Local literary arts festival for young writers emerging from the scene

Come as you are to the inaugural Kuala Lumpur Youth Literary Arts Festival (KLYLAF) from June 24-26, with participation from a handful of Klang Valley arts venues.

Yes, they really mean it: the festival’s theme is ‘No Invitation Necessary’, an apt representation of its spirit of openness, diversity, inclusivity and community.

“Much of our society is based on elitism and exclusivity, where access and opportunity are given based on ‘cliques’ or who you know, who your parents are or how popular you are. a person on social media. We want to challenge these barriers, limitations and restrictions based on social status, age, gender, ability, race, culture, religion and many more.

“We want to disrupt the status quo of closed doors, or doors with secret entrances and locations, priority lists and private auditions. At KLYLAF, you don’t need an invitation and you don’t need permission. If the sky was the limit, where would you go? What would you do? What would you talk about? Who would you be?” summarizes the message of the organizers.

“Access and inclusion is often not the norm in our society, which is why we have made it an important part of our curriculum,” says Foster. Photo: The Star/Azman Ghani

This literary and performing arts festival for young emerging writers, arts educators and performers is organized by the Malaysian Institute for Debate and Public Speaking (MIDP) and MY Poetry School, with the sponsorship of the School of English at the University of Nottingham in Malaysia and additional support from MABECS (a UK education consultancy service).

It aims to promote education in the literary arts, to provide a platform for young and emerging writers, as well as to create communities of writers for young people.

It is a place where young people inspire young people, while creating opportunities and exchanges for young people who are passionate about theatre, drama, spoken word and storytelling.

“Access and inclusion is often not the norm in our society, which is why we have made it an important part of our program. We must also prioritize the development of creativity and the promotion of collaboration among our young people as a discipline, instead of overemphasizing the idea of ​​genius, exceptional talent or virtuoso,” says Elaine Foster, Founder of MY Poetry School.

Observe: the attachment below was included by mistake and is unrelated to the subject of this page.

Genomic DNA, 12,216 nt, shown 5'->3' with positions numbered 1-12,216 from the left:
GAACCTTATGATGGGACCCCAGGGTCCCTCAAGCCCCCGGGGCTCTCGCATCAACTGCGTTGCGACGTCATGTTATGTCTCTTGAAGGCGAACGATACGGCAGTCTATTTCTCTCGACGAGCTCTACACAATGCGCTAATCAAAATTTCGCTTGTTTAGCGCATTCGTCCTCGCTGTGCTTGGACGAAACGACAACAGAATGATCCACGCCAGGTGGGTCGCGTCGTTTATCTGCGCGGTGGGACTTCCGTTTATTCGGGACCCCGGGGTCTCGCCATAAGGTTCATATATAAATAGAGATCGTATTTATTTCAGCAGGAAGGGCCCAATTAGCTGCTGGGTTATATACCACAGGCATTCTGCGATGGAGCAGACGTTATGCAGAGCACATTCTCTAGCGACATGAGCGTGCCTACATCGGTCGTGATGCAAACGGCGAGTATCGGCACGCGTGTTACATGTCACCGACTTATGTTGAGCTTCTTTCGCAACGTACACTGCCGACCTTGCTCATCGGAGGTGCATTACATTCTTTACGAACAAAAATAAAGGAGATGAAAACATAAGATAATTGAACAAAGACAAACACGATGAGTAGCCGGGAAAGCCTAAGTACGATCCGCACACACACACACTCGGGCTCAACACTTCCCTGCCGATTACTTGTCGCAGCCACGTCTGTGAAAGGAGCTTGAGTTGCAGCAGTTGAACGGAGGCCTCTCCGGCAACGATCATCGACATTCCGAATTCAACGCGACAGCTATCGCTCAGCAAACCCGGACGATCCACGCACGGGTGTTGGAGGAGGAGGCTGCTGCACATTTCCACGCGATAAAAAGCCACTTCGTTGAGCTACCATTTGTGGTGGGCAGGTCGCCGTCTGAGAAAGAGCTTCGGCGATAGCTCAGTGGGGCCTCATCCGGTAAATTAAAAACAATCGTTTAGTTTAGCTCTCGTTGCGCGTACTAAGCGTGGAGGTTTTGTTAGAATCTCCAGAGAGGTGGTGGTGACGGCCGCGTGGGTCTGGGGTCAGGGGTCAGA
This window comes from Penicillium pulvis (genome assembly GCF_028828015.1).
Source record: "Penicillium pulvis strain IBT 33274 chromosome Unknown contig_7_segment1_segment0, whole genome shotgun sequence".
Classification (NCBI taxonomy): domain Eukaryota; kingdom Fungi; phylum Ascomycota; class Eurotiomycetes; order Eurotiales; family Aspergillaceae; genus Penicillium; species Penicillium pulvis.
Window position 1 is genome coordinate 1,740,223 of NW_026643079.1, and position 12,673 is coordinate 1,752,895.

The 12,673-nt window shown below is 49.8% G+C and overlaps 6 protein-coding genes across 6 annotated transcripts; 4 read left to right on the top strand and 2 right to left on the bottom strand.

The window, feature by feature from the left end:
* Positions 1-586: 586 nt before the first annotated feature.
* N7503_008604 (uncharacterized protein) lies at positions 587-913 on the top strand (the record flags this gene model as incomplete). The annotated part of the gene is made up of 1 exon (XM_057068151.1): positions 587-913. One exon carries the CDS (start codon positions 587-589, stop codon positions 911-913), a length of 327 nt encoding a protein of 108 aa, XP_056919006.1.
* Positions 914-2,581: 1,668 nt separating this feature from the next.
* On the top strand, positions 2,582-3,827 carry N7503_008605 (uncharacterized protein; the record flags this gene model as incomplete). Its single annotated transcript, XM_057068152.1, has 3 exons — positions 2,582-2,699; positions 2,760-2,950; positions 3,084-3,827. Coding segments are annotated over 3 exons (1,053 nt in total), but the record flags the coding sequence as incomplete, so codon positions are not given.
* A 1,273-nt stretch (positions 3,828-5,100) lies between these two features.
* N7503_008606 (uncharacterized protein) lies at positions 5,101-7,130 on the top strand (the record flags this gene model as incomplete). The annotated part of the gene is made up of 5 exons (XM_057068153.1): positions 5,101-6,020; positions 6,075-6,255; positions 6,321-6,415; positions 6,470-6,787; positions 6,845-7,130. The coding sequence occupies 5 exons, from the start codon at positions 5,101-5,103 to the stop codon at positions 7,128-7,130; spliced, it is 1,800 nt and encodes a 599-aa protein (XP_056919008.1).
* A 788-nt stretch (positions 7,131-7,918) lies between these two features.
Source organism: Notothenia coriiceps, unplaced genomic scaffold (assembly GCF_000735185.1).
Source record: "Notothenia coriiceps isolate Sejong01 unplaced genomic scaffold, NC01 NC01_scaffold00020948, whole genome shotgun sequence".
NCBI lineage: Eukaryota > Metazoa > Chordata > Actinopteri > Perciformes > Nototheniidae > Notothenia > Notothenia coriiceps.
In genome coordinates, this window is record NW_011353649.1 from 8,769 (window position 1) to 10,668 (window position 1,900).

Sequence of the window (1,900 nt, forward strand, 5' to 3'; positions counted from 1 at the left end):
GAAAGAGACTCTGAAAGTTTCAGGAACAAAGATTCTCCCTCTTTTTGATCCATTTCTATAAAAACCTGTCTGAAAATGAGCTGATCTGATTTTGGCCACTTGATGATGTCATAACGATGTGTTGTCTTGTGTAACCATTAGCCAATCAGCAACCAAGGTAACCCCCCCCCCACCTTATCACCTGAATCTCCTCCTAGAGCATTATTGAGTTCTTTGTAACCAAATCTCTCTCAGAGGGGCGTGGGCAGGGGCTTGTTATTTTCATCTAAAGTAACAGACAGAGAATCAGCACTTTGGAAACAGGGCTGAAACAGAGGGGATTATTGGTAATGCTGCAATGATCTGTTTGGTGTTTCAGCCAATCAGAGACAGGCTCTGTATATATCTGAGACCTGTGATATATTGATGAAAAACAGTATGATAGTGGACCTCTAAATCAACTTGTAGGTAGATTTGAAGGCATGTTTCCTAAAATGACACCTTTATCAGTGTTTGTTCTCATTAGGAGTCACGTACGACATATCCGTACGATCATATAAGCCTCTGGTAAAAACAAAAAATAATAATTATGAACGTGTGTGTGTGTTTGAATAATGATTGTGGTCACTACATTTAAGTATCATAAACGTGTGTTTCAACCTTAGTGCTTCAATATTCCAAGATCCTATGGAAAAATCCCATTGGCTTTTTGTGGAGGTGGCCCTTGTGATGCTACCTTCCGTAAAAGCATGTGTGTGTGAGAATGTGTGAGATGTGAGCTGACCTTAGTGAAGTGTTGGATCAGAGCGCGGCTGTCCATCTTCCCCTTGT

“When we help young people play a greater role in designing a more accessible and inclusive world for themselves, we automatically create a better, more diverse, equal and inclusive future,” she adds.

KLYLAF is a hybrid festival, featuring online workshops, artist panels and a mentorship session, and live physical events that include an opening show at the Nero Event Space at the Petaling Jaya Performing Arts Center (PJPac); Saturday Night Live, an open-mic event at Merdekarya in Selangor; and a poetry slam at KuAsh Theatre, Pusat Kreatif Kanak-Kanak Tuanku Bainun at TTDI, Kuala Lumpur.

Each event is organized with specific age limits in mind by art and soft skills educators to maximize the learning experience.

Through these educational and interactive activities, the festival hopes to promote literary and artistic education among Malaysian youth.

“Now more than ever, spaces for young people to express themselves, connect and socialize with each other have become essential. With schools closed and the prolonged lockdown limiting their social lives, our young people have been deprived more than two years of opportunities to hone their soft skills that must be developed through rigorous daily interactions, as well as meaningful lived experiences that can shape their maturity, emotional intelligence and worldview,” says Emellia Shariff, Director general of MIDP.

KLYLAF also highlights the growing need to shift the focus from established big names to the next generation of local artists and writers.

“Conceived with young people in mind, the festival provides a safe, interactive space that allows for such a coming together of minds and talents, while exploring ways to see and hear the creative work of our young people outside of traditional publication expectations. .,” said Dr Sheena Baharudin, assistant professor of literature at the University of Nottingham in Malaysia.

More information here.

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